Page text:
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Process Chemistry

A greener path toward vanillin from paper pulp

A new electrocatalytic process makes vanilla’s main flavor compound from kraft lignin

by Fernando Gomollón-Bel, special to C&EN
May 14, 2020 | APPEARED IN VOLUME 98, ISSUE 19

 

Vanillin is one of the world’s most popular aroma chemicals and fragrances. However, 85% of it is synthesized from petrochemical precursors, and the food chemical industry is eager to find more sustainable sources. Researchers have now developed an electrochemical method to obtain vanillin from lignin, a tough biopolymer that is a by-product of the paper industry (ACS Sustainable Chem. Eng. 2020, DOI: 10.1021/acssuschemeng.0c00162).

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A new electrochemical process could maximize the production of vanillin from lignin, a renewable by-product of the paper pulping process.

Lignin, left over after cellulose fibers are removed from wood to make paper, contains a mix of aromatic compounds that chemists have found ways to transform into a range of useful products. In the new study, Siegfried R. Waldvogel of Johannes Gutenberg University Mainz and colleagues created vanillin via a simple reaction. They first dissolved lignin and caustic soda in water and heated the solution. Next, they applied an electric current to the high pH solution using inexpensive nickel electrodes, breaking down the lignin and oxidizing it to produce vanillin in yields of up to 4.7%. “This may not seem impressive, but it is a remarkable selectivity,” Waldvogel says. No toxic or noxious side products are produced.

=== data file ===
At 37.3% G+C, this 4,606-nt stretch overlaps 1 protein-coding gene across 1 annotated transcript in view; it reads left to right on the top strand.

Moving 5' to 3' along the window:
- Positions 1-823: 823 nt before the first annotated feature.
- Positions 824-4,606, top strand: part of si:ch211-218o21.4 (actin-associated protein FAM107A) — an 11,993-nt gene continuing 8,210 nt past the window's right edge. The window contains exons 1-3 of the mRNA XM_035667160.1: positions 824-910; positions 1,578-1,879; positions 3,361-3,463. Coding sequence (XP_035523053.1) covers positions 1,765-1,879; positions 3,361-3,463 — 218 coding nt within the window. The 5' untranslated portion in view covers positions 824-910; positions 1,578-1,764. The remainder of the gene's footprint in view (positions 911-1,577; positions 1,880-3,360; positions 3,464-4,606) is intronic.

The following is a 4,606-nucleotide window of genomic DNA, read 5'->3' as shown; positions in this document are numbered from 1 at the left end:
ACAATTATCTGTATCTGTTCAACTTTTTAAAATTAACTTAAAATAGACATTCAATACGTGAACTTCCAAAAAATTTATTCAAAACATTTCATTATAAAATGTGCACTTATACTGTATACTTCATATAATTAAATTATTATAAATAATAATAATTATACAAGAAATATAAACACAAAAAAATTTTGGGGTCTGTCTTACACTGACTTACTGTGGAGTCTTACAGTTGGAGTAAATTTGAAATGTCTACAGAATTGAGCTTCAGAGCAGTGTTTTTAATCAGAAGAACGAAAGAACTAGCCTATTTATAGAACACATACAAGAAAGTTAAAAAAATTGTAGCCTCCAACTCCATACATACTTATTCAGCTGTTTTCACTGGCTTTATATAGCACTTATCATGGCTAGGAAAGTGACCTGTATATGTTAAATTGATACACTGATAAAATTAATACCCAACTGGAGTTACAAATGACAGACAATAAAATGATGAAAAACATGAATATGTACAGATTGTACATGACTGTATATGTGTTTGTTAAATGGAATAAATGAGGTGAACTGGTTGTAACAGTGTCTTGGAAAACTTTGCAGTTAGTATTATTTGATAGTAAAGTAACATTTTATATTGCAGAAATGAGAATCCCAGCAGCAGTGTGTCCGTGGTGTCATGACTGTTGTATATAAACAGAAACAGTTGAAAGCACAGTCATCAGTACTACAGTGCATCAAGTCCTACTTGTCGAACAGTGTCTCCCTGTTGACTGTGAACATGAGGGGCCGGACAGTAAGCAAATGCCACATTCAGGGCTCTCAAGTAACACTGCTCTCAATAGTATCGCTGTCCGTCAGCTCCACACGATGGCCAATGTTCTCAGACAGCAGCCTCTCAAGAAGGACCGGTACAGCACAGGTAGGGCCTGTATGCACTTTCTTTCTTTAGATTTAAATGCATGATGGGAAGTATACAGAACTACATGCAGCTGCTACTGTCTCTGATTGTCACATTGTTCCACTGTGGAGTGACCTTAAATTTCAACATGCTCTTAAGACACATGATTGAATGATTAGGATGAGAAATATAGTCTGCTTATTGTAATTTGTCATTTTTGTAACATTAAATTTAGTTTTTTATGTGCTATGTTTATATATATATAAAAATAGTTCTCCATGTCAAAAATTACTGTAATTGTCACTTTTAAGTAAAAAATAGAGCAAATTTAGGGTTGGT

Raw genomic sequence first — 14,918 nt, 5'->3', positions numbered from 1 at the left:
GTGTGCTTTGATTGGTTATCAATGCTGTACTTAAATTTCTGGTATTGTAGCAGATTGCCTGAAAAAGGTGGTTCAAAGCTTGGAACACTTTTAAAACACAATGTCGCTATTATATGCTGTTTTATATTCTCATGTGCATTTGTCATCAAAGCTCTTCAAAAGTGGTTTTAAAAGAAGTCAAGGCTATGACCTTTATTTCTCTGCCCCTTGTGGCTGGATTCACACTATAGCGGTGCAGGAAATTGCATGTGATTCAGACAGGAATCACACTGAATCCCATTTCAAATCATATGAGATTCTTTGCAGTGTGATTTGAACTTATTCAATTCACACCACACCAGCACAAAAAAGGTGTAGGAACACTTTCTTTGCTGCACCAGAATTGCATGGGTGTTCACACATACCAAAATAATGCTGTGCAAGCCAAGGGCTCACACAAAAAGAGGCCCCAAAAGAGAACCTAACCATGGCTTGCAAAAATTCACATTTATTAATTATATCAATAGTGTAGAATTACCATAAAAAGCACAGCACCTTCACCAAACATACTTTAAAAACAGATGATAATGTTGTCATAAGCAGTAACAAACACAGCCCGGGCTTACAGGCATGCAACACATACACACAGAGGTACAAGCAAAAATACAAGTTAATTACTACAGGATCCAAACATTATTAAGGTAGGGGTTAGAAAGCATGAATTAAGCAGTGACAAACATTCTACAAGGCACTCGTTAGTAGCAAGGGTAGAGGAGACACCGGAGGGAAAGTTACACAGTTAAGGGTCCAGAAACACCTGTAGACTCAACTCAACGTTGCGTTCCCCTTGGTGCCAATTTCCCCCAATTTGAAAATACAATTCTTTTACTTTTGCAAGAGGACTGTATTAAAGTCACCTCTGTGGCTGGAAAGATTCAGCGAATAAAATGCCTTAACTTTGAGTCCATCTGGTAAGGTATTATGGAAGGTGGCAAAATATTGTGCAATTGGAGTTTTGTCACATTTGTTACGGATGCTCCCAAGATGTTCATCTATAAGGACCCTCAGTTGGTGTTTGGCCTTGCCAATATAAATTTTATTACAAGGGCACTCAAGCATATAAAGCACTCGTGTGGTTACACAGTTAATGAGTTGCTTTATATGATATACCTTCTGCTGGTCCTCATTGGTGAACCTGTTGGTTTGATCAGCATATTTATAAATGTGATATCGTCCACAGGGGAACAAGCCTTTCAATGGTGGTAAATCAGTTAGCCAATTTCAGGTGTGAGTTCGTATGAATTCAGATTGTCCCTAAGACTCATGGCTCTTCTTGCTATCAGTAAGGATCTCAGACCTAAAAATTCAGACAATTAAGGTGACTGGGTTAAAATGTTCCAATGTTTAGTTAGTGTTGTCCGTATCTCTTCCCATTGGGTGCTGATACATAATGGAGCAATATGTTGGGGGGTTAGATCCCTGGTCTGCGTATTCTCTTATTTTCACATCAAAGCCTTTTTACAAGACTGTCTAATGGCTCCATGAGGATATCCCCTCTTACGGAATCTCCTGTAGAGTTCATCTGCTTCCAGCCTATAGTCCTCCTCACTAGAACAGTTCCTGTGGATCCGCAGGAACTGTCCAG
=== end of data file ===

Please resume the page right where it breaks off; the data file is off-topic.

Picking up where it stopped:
Scandinavian company Borregaard already produces vanillin commercially from lignin via a copper-catalyzed oxidation. However, the process requires high temperature and pressure, and costly purification steps to remove the catalyst, Waldvogel says. Also, it uses a more specialized lignin raw material, whereas the new approach uses lignin from the kraft process, which yields 90% of the world’s paper pulp. About 150 million t of kraft lignin is generated per year, Waldvogel says, making it the most widely available carbon-based material after crude oil.

“This process is greener than currently available alternatives,” says Pablo Ortiz, a process chemist specializing in sustainable development at VITO, the Flemish Institute for Technological Research. Moreover, he values the use of kraft lignin as starting material. “Potentially, this method has the possibility to give higher yields of vanillin than Borregaard’s,” which is 0.3% by weight overall.

Waldvogel’s team has a new grant from the European Commission to build a pilot plant for continuous vanillin production at larger scale. The researchers would eventually like to use crude kraft lignin directly from the pulping process—a basic raw material known as black liquor—to reduce the need for caustic soda and water.

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